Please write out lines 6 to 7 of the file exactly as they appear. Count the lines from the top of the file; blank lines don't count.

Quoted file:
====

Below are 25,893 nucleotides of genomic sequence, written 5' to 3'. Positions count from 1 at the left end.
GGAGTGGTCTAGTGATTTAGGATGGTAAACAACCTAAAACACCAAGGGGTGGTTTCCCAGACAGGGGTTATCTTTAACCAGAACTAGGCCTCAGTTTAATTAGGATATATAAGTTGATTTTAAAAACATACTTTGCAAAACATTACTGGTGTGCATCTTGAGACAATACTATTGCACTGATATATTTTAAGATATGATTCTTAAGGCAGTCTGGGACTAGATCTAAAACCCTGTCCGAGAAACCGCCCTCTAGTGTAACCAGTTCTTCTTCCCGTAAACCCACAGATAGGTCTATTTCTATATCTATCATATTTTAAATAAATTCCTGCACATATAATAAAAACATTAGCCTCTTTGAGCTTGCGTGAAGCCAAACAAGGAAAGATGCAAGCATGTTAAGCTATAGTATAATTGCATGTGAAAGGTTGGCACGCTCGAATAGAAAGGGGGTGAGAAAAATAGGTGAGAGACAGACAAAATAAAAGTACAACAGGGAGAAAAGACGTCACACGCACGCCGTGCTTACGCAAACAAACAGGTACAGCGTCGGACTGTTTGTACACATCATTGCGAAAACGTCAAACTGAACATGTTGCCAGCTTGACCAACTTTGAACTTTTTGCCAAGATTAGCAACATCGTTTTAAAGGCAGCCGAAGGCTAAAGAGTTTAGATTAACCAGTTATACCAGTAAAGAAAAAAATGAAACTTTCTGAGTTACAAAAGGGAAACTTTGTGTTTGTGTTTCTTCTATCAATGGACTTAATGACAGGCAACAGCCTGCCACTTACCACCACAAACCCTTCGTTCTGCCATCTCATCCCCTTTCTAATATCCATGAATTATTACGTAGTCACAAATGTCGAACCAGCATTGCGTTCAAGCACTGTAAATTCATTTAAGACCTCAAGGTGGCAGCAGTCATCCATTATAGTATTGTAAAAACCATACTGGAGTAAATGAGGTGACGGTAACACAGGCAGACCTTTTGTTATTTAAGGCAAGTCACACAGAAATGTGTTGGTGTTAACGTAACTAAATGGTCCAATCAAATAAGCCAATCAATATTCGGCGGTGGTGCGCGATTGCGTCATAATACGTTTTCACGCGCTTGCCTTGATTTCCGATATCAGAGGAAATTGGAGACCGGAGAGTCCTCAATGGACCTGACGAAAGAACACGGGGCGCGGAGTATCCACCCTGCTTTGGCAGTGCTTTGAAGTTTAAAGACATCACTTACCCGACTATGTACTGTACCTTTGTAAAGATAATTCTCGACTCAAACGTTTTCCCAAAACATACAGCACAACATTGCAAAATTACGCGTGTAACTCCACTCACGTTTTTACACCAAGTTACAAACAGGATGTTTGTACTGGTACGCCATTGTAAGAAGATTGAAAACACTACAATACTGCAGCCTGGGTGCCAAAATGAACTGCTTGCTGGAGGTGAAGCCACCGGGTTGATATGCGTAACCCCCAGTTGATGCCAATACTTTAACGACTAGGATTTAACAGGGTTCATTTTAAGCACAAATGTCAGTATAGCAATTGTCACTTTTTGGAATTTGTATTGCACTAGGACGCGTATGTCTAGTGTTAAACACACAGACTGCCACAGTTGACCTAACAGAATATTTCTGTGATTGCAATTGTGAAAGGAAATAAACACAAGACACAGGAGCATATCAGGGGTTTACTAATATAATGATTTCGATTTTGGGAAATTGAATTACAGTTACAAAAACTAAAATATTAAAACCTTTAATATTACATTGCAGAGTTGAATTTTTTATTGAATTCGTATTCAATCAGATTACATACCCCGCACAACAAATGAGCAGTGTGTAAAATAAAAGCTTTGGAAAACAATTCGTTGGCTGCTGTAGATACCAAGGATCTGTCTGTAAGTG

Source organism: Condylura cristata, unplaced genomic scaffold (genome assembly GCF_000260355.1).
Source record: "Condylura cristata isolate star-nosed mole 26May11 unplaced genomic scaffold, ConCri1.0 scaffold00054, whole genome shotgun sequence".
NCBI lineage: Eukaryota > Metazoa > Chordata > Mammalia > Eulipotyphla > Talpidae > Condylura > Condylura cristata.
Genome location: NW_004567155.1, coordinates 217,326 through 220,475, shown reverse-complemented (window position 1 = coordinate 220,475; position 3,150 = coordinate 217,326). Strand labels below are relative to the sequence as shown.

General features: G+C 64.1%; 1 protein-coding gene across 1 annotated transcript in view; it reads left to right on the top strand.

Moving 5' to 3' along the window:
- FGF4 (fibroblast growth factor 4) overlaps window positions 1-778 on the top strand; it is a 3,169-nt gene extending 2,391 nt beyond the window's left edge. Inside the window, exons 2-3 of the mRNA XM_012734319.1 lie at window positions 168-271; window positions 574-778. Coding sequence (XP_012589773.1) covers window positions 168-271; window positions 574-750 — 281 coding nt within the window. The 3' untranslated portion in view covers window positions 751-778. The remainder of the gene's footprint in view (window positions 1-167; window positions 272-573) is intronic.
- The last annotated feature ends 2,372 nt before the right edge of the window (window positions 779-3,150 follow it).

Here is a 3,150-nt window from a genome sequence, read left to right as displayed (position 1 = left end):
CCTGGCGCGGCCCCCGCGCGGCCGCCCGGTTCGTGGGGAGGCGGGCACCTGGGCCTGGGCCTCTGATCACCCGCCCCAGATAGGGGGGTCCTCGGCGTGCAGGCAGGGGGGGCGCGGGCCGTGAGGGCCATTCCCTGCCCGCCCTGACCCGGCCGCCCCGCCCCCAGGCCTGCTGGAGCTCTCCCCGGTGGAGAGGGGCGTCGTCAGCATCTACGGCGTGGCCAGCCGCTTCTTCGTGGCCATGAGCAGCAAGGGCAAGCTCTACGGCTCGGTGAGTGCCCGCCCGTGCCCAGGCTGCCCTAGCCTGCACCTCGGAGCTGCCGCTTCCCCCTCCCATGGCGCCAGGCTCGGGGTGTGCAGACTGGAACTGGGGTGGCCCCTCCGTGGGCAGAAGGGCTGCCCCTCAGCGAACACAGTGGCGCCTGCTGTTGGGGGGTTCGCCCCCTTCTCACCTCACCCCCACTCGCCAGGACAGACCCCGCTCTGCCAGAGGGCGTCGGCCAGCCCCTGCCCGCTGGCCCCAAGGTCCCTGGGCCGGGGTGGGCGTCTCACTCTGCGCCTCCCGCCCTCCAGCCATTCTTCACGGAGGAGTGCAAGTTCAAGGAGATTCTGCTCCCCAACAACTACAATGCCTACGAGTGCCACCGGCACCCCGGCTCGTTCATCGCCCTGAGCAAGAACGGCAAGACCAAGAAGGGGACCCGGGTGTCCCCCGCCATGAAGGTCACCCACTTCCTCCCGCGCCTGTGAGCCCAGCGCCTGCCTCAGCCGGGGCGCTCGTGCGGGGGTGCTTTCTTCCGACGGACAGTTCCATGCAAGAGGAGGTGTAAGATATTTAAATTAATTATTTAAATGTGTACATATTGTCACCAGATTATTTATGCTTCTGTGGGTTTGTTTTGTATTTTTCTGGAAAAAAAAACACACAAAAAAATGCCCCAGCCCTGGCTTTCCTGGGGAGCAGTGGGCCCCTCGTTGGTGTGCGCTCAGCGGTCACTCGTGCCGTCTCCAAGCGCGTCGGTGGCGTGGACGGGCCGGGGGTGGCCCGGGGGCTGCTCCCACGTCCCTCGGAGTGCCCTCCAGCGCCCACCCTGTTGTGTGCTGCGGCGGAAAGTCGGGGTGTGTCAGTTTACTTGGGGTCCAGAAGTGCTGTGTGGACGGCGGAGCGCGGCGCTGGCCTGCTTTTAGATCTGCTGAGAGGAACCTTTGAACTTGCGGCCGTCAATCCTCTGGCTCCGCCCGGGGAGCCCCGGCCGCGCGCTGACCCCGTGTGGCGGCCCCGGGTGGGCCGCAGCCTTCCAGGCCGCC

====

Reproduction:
Genome location: NW_004567155.1, coordinates 217,326 through 220,475, shown reverse-complemented (window position 1 = coordinate 220,475; position 3,150 = coordinate 217,326). Strand labels below are relative to the sequence as shown.

General features: G+C 64.1%; 1 protein-coding gene across 1 annotated transcript in view; it reads left to right on the top strand.